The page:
Cathie Anderson

Paranormal memoir earns seven-figure advance for former Bee publisher

Janis Heaphy Durham, former Sacramento Bee publisher and author of a new book, “The Hand on the Mirror: A True Story of Life Beyond Death.”
Janis Heaphy Durham, former Sacramento Bee publisher and author of a new book, “The Hand on the Mirror: A True Story of Life Beyond Death.”

As a newspaper publisher, Janis Heaphy Durham didn’t draw outside the lines of convention. She lived the type of normal, rational life that befitted the daughter of a Presbyterian minister, which she is.

Heaphy Durham is better known to Sacramento Bee readers as Janis Besler Heaphy, her name when she was the paper’s publisher from 1998 to 2008. Her husband, political consultant Max Besler, died of cancer in 2004.

Following his demise, Heaphy Durham began to encounter otherworldly phenomena that mystified her. She has chronicled her experiences and her search for answers in a book titled “The Hand on the Mirror: A True Story of Life Beyond Death” (Grand Central Publishing, $26, 263 pages) that will hit store shelves on Tuesday.

Grand Central Publishing, a division of Hachette, paid Heaphy Durham a seven-figure advance, she told me, for a book she never would have considered writing as a newspaper executive.

Heaphy Durham didn’t even share what she was experiencing with business associates, fearing they would think that her profound grief had affected her judgment. “I worked in an industry that was a breeding ground for skepticism about almost anything. The business of publishing required a mainstream professional demeanor and lifestyle. ... Journalists can be eccentric; the business side of newspaper management isn’t.”

Heaphy Durham also was skeptical at first, but after one unusual event after another, she began to feel that her late husband’s consciousness had survived his physical death. He died on a calm day in May, she wrote in her book, but friends remarked upon the ringing of wind chimes that the couple had hung in their backyard.

Heaphy wrote that she rationalized this and other incidents, until the one-year anniversary of Besler’s death, when something happened that she couldn’t ignore. She spotted a powdery handprint, about the size of a man’s hand, on the bathroom mirror in her then-Sacramento home.

Not only did Heaphy Durham see it, but so did her teenage son Tanner Heaphy and housekeeper Helen Dennis. Heaphy Durham photographed the handprint; those who read the book will see it and other images she captured.

Eventually, Heaphy Durham found love again, retired from The Bee and remarried, but the odd experiences did not stop. Instead, her new husband, engineer and businessman Jim Durham, became a second bewildered observer.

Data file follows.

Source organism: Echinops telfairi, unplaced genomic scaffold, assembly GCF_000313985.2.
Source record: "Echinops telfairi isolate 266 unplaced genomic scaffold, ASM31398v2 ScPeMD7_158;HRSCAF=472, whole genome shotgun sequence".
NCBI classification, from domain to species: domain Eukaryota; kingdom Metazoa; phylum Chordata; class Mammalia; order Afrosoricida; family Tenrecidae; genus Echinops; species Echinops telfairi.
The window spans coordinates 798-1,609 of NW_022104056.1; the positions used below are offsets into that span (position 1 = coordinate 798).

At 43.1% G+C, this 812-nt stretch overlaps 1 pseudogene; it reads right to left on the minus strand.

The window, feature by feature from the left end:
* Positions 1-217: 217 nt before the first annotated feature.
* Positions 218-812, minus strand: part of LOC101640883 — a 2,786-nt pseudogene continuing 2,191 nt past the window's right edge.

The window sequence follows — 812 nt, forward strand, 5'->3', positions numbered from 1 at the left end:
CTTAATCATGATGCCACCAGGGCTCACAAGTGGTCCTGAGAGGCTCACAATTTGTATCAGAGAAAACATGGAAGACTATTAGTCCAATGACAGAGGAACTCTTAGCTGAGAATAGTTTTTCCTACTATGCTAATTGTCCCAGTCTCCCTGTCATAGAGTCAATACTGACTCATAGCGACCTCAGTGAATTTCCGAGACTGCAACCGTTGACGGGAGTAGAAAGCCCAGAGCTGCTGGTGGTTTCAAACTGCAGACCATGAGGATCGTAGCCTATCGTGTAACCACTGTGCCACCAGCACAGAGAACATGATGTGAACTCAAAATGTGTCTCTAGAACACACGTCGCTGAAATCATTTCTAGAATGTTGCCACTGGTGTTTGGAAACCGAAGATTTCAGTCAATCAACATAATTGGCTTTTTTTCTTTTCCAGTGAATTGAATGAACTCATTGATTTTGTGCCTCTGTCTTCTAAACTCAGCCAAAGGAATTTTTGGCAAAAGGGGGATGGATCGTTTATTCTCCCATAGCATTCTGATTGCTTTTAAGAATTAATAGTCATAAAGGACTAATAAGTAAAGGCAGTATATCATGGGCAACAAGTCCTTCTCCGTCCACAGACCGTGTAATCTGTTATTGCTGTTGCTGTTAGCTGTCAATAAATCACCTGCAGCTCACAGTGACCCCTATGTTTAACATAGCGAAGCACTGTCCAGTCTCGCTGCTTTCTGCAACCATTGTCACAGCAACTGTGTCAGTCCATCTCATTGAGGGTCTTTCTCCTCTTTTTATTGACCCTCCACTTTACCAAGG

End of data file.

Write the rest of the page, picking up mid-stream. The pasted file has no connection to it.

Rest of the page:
When she left The Bee, Heaphy Durham had no plans to write a book, but she did begin researching the paranormal. When people asked what she was up to in retirement, she told them, she said, and nearly every time, the listener would confide a paranormal event they had encountered. One woman told Heaphy Durham that she had an out-of-body experience after learning she had late-stage breast cancer, but fearing her story would meet with incredulity, she never told anyone, even her husband.

“That was the moment when I said, ‘I have to write the book,’” Heaphy Durham told me, talking from her home in Tiburon. “People cannot feel so inhibited. Why is it that we rush to judgment as a society, as a culture, when someone has an experience that isn’t the ordinary experience?”

By then, Heaphy Durham had met with quantum physicists, parapsychologists and neurobehavioral psychiatrists, all with impeccable educations and all researching human consciousness, its impact on energy and matter, and whether it can exist outside the body. Often, they had left more lucrative areas of research and were risking professional ridicule.

Heaphy Durham said that her story likely appealed to Grand Central because of her credentials as a former newspaper executive for the Los Angeles Times and The Bee. During her tenure as publisher in Sacramento, the paper won two Pulitzer Prizes.

“I am not the journalist, but I am the person who believes in the core qualities and attributes of both the L.A. Times and The McClatchy Co.,” Heaphy Durham said. “I knew that I had to write the truth, and I knew that I wanted to tell my story. And as a result, I knew that there were some people who might be put off or miffed by it.”

She submitted a rough manuscript to literary agent Mary Evans at the suggestion of author Abraham Verghese, whom she met at a writers’ conference in Sun Valley, Idaho. Within a week, Evans had agreed to mentor, coach and represent her.

Once they completed a book proposal, Evans shared it with Deb Futter, the editor-in-chief for hardcovers at Grand Central, and negotiated a deal within 24 hours. The publisher is issuing a first printing of 250,000 copies. Similar memoirs – “Proof of Heaven” and “To Heaven and Back” – have become bestsellers.

“There’s something like 100 million Americans living today that are 50-plus. Those are the people who are thinking about their own mortality,” Heaphy Durham said, “and they’re probably also the people who will buy this book because they will have lost a parent or another loved one.”

Heaphy Durham is about to embark on a 12-city U.S. book tour. Its closest stop to Sacramento is at Book Passage bookstore in Corte Madera on May 16. Can’t make that trip? An interview with Heaphy Durham will air on the news magazine “CBS Sunday Morning” tomorrow.

Call The Bee’s Cathie Anderson, (916) 321-1193. Follow her on Twitter @CathieA_SacBee.

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